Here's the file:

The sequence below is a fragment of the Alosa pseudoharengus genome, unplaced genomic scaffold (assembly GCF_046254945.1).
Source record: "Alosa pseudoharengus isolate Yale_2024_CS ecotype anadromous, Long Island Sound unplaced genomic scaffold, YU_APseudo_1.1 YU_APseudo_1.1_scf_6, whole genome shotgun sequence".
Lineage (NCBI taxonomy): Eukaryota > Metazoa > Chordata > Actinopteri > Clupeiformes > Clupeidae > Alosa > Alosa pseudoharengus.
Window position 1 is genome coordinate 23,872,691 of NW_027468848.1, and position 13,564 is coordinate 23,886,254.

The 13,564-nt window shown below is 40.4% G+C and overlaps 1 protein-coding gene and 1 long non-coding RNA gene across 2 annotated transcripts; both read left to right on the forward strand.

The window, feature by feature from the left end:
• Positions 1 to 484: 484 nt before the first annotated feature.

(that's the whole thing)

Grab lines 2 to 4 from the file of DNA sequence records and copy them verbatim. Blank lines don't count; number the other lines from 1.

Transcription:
Source record: "Alosa pseudoharengus isolate Yale_2024_CS ecotype anadromous, Long Island Sound unplaced genomic scaffold, YU_APseudo_1.1 YU_APseudo_1.1_scf_6, whole genome shotgun sequence".
Lineage (NCBI taxonomy): Eukaryota > Metazoa > Chordata > Actinopteri > Clupeiformes > Clupeidae > Alosa > Alosa pseudoharengus.
Window position 1 is genome coordinate 23,872,691 of NW_027468848.1, and position 13,564 is coordinate 23,886,254.